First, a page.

Understanding the .ng Domain Namespace

I Taste Good, and I Like to Move It!

You may or may not be aware that .ng (Yes, I am a proud Nigerian) domain names have been available to the public for quite a while now, and demand for them is growing slowly but steadily. However, people who have had need to get a .ng domain name may not have had as smooth an experience as is obtainable say for the more popular .com and .org names. Part of the problem comes from a lack of information about the quite strict policies surrounding the namespace.

I shall attempt to cast some light on the situation, so you at least know what to expect before you leap. I cannot claim to know much about the policy concerning other top-level domain names, but I do know a fair bit about .ng, since I have been working to bring the infrastructure of one accredited registrar up to speed. The policy documents are also available at the NIRA website (linked below), but admittedly, they are a bit of a drag to read, like most such documents.

Anyway, the first thing you should note is that the .ng space is not as liberal as you might imagine. Among other things, you are not allowed to register an “offensive” domain name. Offensive is defined as any name present on a list drawn up and revised from time to time by the NIRA Board. I am currently not aware of any such list, and this leaves quite a loop hole in the policy, but as far as my experiene goes, your good judgement is probably right, and this may not be a strictly enforced policy.

Next, .com.ng, .org.ng, .name.ng and .mobi.ng are the most liberal TLDs. Pretty much anyone is allowed to register a domain name in this space, but unlike the global “.net”, you cannot register a .net.ng domain name unless you are a registered and licensed network (telecom) service provider in Nigeria. All the other top-level domains have their own restrictions.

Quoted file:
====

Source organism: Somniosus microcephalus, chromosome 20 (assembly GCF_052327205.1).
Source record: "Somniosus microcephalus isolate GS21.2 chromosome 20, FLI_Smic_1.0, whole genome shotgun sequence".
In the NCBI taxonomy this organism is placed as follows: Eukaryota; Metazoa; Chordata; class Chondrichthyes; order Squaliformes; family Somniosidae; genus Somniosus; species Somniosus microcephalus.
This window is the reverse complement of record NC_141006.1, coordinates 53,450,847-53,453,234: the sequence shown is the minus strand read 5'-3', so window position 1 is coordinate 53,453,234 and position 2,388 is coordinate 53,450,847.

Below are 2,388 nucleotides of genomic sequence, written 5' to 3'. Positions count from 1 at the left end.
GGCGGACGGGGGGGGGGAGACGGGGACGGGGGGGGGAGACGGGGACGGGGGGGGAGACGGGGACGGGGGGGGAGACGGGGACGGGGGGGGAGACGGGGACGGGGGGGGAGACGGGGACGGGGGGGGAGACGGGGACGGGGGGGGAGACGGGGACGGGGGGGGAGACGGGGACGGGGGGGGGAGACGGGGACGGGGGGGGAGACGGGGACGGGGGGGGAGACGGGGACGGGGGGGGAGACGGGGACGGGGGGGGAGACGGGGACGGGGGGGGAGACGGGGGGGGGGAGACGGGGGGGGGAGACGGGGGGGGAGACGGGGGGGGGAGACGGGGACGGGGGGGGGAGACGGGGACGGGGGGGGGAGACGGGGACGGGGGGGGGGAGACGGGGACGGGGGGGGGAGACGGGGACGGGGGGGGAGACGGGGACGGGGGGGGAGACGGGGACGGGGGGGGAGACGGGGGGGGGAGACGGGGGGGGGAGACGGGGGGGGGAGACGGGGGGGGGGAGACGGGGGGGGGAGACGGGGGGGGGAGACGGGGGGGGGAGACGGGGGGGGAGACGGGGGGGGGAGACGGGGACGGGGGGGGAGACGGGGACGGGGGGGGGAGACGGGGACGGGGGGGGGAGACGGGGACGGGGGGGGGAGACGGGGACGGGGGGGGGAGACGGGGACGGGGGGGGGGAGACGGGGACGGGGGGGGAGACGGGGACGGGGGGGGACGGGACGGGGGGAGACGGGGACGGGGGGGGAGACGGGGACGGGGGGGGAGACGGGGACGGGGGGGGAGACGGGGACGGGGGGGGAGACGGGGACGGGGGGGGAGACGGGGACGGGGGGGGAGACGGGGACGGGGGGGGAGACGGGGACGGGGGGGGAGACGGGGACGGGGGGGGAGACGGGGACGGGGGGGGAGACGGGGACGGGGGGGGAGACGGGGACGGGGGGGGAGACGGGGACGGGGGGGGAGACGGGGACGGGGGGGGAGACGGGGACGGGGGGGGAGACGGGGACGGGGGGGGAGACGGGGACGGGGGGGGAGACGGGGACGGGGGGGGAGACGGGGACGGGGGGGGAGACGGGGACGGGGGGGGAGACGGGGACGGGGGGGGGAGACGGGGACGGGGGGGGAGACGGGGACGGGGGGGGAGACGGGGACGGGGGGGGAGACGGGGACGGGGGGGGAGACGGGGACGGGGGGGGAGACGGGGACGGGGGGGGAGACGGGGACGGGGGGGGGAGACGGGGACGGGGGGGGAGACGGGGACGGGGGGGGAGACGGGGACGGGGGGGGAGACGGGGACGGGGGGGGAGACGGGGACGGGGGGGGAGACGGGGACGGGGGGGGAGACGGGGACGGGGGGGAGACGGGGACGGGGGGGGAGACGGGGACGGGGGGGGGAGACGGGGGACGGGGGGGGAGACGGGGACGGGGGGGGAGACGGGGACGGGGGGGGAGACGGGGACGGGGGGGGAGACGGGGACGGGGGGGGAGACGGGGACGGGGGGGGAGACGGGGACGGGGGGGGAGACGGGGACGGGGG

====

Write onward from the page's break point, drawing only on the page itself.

The .sch.ng domain names deserve special mention.


This top-level domain space has been partitioned into about 37 sub-domains. One for each state of the Federation of Nigeria. What this means for you as a school trying to register a .ng domain name is this: You cannot get “yourschool.sch.ng”. You must get a domain like “yourschool.yourstate.sch.ng”. Thankfully, the state names are mostly two letters. I shall append a list of all the States and their abbreviations at the end of this post. If your school is in Benue State for instance, this means your domain name will be “school.be.sch.ng”.

The reason for this hierarchy is to avoid conflict between schools with similar or identical names, but with different proprietors and in different states clashing needlessly about ownership of their domain names.

States and Their Codes

Tell you what, grab this PDF. I am in no mood to mark-up a table in HTML 🙂


2 thoughts to “Understanding the .ng Domain Namespace”

  1. I havent looked at your blog in a while, kid. You still got it, I must admit. Love the new design. Gas Cooker? Now you got some further explaining to do.

    1. Is there anything suspicious about a gas cooker? he he.

      Fanen Ahua -my pic-
      Random Quote:
      The people sensible enough to give good advice are usually sensible
      enough to give none.

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